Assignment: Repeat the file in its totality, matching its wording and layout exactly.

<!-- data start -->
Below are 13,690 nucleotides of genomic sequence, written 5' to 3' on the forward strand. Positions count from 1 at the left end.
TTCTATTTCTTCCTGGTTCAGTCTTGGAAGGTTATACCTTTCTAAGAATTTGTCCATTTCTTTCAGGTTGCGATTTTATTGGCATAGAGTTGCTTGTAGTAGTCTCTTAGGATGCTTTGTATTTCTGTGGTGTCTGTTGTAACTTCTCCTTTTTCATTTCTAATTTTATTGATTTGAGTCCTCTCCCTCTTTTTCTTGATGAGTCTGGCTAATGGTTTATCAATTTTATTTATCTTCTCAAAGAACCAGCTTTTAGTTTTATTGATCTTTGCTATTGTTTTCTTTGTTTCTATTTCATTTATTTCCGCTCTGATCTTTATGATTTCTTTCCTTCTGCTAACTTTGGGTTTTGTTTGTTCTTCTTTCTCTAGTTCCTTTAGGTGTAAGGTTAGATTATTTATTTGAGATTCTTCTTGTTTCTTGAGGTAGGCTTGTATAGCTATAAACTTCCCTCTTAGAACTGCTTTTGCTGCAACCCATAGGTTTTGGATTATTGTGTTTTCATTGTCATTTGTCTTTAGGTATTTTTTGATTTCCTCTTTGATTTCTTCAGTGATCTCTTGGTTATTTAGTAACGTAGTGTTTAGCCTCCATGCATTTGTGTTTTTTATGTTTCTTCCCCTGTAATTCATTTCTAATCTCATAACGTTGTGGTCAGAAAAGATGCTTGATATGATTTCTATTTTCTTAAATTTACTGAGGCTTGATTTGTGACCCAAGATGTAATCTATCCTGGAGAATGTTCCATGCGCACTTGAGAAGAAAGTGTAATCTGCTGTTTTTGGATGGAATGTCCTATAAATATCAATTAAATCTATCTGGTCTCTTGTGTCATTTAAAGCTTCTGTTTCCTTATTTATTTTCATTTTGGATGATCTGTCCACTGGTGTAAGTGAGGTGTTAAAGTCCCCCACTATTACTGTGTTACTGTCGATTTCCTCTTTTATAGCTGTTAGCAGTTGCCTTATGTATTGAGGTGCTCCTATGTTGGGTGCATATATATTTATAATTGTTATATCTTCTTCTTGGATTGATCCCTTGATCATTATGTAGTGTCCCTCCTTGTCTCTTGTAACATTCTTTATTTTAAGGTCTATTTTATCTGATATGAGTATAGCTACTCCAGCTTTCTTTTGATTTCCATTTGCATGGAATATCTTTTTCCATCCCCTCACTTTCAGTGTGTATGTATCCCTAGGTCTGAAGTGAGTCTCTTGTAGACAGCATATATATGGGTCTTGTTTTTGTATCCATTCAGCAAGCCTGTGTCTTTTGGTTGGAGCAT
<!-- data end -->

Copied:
Below are 13,690 nucleotides of genomic sequence, written 5' to 3' on the forward strand. Positions count from 1 at the left end.
TTCTATTTCTTCCTGGTTCAGTCTTGGAAGGTTATACCTTTCTAAGAATTTGTCCATTTCTTTCAGGTTGCGATTTTATTGGCATAGAGTTGCTTGTAGTAGTCTCTTAGGATGCTTTGTATTTCTGTGGTGTCTGTTGTAACTTCTCCTTTTTCATTTCTAATTTTATTGATTTGAGTCCTCTCCCTCTTTTTCTTGATGAGTCTGGCTAATGGTTTATCAATTTTATTTATCTTCTCAAAGAACCAGCTTTTAGTTTTATTGATCTTTGCTATTGTTTTCTTTGTTTCTATTTCATTTATTTCCGCTCTGATCTTTATGATTTCTTTCCTTCTGCTAACTTTGGGTTTTGTTTGTTCTTCTTTCTCTAGTTCCTTTAGGTGTAAGGTTAGATTATTTATTTGAGATTCTTCTTGTTTCTTGAGGTAGGCTTGTATAGCTATAAACTTCCCTCTTAGAACTGCTTTTGCTGCAACCCATAGGTTTTGGATTATTGTGTTTTCATTGTCATTTGTCTTTAGGTATTTTTTGATTTCCTCTTTGATTTCTTCAGTGATCTCTTGGTTATTTAGTAACGTAGTGTTTAGCCTCCATGCATTTGTGTTTTTTATGTTTCTTCCCCTGTAATTCATTTCTAATCTCATAACGTTGTGGTCAGAAAAGATGCTTGATATGATTTCTATTTTCTTAAATTTACTGAGGCTTGATTTGTGACCCAAGATGTAATCTATCCTGGAGAATGTTCCATGCGCACTTGAGAAGAAAGTGTAATCTGCTGTTTTTGGATGGAATGTCCTATAAATATCAATTAAATCTATCTGGTCTCTTGTGTCATTTAAAGCTTCTGTTTCCTTATTTATTTTCATTTTGGATGATCTGTCCACTGGTGTAAGTGAGGTGTTAAAGTCCCCCACTATTACTGTGTTACTGTCGATTTCCTCTTTTATAGCTGTTAGCAGTTGCCTTATGTATTGAGGTGCTCCTATGTTGGGTGCATATATATTTATAATTGTTATATCTTCTTCTTGGATTGATCCCTTGATCATTATGTAGTGTCCCTCCTTGTCTCTTGTAACATTCTTTATTTTAAGGTCTATTTTATCTGATATGAGTATAGCTACTCCAGCTTTCTTTTGATTTCCATTTGCATGGAATATCTTTTTCCATCCCCTCACTTTCAGTGTGTATGTATCCCTAGGTCTGAAGTGAGTCTCTTGTAGACAGCATATATATGGGTCTTGTTTTTGTATCCATTCAGCAAGCCTGTGTCTTTTGGTTGGAGCAT